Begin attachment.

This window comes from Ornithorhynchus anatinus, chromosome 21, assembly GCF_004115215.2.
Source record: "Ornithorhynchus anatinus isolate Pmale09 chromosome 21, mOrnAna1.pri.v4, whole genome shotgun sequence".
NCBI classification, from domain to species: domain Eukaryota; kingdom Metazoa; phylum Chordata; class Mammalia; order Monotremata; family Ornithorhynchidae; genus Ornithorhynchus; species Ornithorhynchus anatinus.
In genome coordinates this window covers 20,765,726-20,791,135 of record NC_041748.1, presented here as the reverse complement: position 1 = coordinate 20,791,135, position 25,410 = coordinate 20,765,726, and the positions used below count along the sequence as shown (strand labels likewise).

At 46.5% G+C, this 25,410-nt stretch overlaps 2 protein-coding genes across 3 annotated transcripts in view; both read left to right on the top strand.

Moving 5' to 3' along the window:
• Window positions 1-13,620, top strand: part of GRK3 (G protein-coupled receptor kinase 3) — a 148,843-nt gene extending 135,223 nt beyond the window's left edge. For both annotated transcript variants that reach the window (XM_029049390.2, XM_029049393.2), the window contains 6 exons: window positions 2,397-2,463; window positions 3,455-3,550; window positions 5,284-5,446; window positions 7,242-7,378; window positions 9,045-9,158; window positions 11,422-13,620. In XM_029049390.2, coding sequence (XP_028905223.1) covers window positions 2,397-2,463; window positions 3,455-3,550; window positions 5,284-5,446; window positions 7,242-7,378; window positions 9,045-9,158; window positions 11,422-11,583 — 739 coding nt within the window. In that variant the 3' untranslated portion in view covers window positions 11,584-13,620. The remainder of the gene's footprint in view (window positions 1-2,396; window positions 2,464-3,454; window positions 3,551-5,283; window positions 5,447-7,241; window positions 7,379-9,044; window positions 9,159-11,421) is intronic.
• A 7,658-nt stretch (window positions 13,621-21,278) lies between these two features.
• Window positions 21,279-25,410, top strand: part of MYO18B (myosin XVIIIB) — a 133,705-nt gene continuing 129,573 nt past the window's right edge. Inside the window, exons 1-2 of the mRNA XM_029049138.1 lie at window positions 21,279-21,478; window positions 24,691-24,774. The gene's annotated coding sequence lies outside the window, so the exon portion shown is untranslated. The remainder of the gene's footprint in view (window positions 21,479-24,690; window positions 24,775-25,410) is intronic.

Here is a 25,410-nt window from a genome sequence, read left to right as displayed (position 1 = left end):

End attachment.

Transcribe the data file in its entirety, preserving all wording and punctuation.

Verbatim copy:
This window comes from Ornithorhynchus anatinus, chromosome 21, assembly GCF_004115215.2.
Source record: "Ornithorhynchus anatinus isolate Pmale09 chromosome 21, mOrnAna1.pri.v4, whole genome shotgun sequence".
NCBI classification, from domain to species: domain Eukaryota; kingdom Metazoa; phylum Chordata; class Mammalia; order Monotremata; family Ornithorhynchidae; genus Ornithorhynchus; species Ornithorhynchus anatinus.
In genome coordinates this window covers 20,765,726-20,791,135 of record NC_041748.1, presented here as the reverse complement: position 1 = coordinate 20,791,135, position 25,410 = coordinate 20,765,726, and the positions used below count along the sequence as shown (strand labels likewise).

At 46.5% G+C, this 25,410-nt stretch overlaps 2 protein-coding genes across 3 annotated transcripts in view; both read left to right on the top strand.

Moving 5' to 3' along the window:
• Window positions 1-13,620, top strand: part of GRK3 (G protein-coupled receptor kinase 3) — a 148,843-nt gene extending 135,223 nt beyond the window's left edge. For both annotated transcript variants that reach the window (XM_029049390.2, XM_029049393.2), the window contains 6 exons: window positions 2,397-2,463; window positions 3,455-3,550; window positions 5,284-5,446; window positions 7,242-7,378; window positions 9,045-9,158; window positions 11,422-13,620. In XM_029049390.2, coding sequence (XP_028905223.1) covers window positions 2,397-2,463; window positions 3,455-3,550; window positions 5,284-5,446; window positions 7,242-7,378; window positions 9,045-9,158; window positions 11,422-11,583 — 739 coding nt within the window. In that variant the 3' untranslated portion in view covers window positions 11,584-13,620. The remainder of the gene's footprint in view (window positions 1-2,396; window positions 2,464-3,454; window positions 3,551-5,283; window positions 5,447-7,241; window positions 7,379-9,044; window positions 9,159-11,421) is intronic.
• A 7,658-nt stretch (window positions 13,621-21,278) lies between these two features.
• Window positions 21,279-25,410, top strand: part of MYO18B (myosin XVIIIB) — a 133,705-nt gene continuing 129,573 nt past the window's right edge. Inside the window, exons 1-2 of the mRNA XM_029049138.1 lie at window positions 21,279-21,478; window positions 24,691-24,774. The gene's annotated coding sequence lies outside the window, so the exon portion shown is untranslated. The remainder of the gene's footprint in view (window positions 21,479-24,690; window positions 24,775-25,410) is intronic.

Here is a 25,410-nt window from a genome sequence, read left to right as displayed (position 1 = left end):